Lebanese judicial authorities have issued an arrest warrant for Qais al-Khazali, the leader of Iran-backed Iraqi militia group called Asa’ib Ahl al-Haq, Iran’s Fars News Agency reports. Quoting Lebanese sources, Fars added that the Lebanese Army and General Security Directorate have also ordered all relevant authorities to arrest the Iraqi militia commander if he reenters Lebanon. They allege that Khazali last year had entered Lebanon illegally. Lebanese Prime Minister Saad Hariri has also called for a travel ban on the Iran-linked militia commander. Last December, Khazali visited the Lebanese-Israeli border and pledged to support Hezbollah in a potential war against Israel in the future – triggering angry reactions from Lebanese officials and concerns in Israel.
According to Fars, the political bureau of Asa’ib Ahl al-Haq rejected the allegations and claimed that its leader had acquired all necessary travel documents before traveling to Lebanon. “This action by Lebanon is a political reaction rather than a legal step. Therefore, we have assigned a lawyer to pursue this case, because we are confident that Lebanon’s judicial branch will clarify the truth,” an AAH official said.
Comment: In early December, a video clip circulating in social media showed Khazali appearing in military uniform touring the border in southern Lebanon accompanied by Hezbollah’s military officials. AAH is a unit within Iraq’s Popular Mobilization Forces (PMF) and its forces have also been fighting in Syria under the leadership of Iranian Quds Force Commander Qassem Soleimani. Iran’s Mehr News Agency wrote that Khazali’s trip to Lebanon and tour of the border region “carries important messages” to Israel and regional Arab states, and “confirms that the axis of resistance, from Iran to Syria and Lebanon and Iraq, has taken control of the region.”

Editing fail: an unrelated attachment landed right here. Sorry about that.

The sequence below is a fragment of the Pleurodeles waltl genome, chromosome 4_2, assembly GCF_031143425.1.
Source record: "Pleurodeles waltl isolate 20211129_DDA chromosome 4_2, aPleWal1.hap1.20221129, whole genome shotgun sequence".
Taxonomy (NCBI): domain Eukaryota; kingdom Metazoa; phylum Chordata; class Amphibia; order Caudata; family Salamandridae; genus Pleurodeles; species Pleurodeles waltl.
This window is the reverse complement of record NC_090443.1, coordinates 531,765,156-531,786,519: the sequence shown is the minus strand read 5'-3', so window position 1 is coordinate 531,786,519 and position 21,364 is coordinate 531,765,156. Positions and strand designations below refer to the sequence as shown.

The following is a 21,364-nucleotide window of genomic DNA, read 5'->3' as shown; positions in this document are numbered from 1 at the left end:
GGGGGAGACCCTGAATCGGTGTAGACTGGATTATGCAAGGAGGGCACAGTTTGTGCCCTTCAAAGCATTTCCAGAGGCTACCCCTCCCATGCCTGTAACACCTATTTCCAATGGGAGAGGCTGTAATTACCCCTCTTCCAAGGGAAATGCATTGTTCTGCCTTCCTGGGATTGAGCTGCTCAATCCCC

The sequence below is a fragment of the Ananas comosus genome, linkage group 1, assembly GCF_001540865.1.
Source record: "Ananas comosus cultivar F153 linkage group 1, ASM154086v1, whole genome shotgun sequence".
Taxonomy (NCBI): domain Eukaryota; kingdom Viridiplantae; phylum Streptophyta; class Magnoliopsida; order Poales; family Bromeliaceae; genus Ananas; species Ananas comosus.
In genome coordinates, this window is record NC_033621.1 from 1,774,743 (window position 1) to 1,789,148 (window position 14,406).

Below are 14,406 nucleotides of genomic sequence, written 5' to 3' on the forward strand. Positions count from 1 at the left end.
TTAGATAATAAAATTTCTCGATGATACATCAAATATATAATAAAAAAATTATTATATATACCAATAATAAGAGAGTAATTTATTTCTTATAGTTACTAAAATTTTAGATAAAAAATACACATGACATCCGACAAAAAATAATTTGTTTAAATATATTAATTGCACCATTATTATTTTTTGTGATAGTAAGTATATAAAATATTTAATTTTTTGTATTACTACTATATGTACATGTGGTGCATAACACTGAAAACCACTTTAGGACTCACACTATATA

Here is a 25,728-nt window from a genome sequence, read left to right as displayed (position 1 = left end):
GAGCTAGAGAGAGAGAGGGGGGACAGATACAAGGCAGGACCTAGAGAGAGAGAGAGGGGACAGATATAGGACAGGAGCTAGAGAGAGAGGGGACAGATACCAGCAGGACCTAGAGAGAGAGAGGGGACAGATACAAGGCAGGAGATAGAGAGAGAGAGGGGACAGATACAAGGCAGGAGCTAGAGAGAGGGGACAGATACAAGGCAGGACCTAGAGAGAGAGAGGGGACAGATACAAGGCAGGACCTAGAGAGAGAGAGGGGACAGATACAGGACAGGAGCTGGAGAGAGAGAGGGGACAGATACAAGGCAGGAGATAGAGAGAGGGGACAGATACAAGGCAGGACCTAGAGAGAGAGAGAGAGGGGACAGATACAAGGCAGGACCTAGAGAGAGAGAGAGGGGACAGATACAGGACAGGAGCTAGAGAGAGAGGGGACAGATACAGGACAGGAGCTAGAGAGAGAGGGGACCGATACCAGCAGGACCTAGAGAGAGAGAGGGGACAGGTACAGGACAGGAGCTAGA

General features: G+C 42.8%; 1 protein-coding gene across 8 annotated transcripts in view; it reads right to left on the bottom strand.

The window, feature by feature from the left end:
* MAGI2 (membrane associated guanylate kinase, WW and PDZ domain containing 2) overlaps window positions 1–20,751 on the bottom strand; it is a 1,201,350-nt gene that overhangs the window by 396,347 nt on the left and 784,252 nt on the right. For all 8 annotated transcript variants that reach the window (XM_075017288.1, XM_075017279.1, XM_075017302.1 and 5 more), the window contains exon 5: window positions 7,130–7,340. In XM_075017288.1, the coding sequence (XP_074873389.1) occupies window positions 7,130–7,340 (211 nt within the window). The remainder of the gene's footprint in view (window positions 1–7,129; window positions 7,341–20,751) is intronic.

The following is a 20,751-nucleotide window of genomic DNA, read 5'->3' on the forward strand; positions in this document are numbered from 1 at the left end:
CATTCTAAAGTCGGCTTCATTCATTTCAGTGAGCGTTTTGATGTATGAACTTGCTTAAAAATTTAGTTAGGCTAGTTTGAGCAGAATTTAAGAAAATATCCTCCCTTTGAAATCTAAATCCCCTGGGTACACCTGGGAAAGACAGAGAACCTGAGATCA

Many Lebanese officials denounced Khazali’s trip. Hariri issued a statement, describing it as a “flagrant violation” of Lebanese laws and called for the Iraqi militia leader to be banned from entering Lebanon again in the future.
Khazali’s trip to southern Lebanon was another indication that Iranian-backed Shiite militias from Iraq and across the region would join Hezbollah in any potential war with Israel in the future. Sayyed Hassan Nasrallah, Hezbollah’s leader, warned last year that any war launched by Israel against Syria and Lebanon would bring in Shiite fighters from different regional countries, including Iraq and Iran. Harakat al-Nujaba, another Iranian-backed Iraqi militia group fighting in Iraq and Syria, has also declared that it will help Hezbollah liberate the Golan Heights after the fight against ISIS is over.
AAH’s relationship with the Lebanese Hezbollah is more than a decade long. According to the US government accounts, the Lebanese Hezbollah upon a request by the Iranian government helped form and train AAH in 2005 to carry out attacks against the US-led coalition forces in Iraq. Khazali has reportedly pledged allegiance to Khamenei, and his group takes orders from Soleimani rather than the government in Baghdad.
Last year, Khazali said that his organization aimed to establish a “Shiite full moon” not a “Shiite crescent.” In a video published in the Arab media, he added that an alliance of Shiite forces across the region would be ready to achieve that goal by the time the hidden Shiite Imam Mahdi reappeared. He noted that the Shiite force would include the Islamic Revolution Guards Corps (IRGC) in Iran, the Lebanese Hezbollah, the Houthi movement in Yemen, the Popular Mobilization Forces (PMF) and other Shiite militant groups operating in Syria and Iraq.
A bill is also introduced in US Congress to designate AAH as a terrorist organization.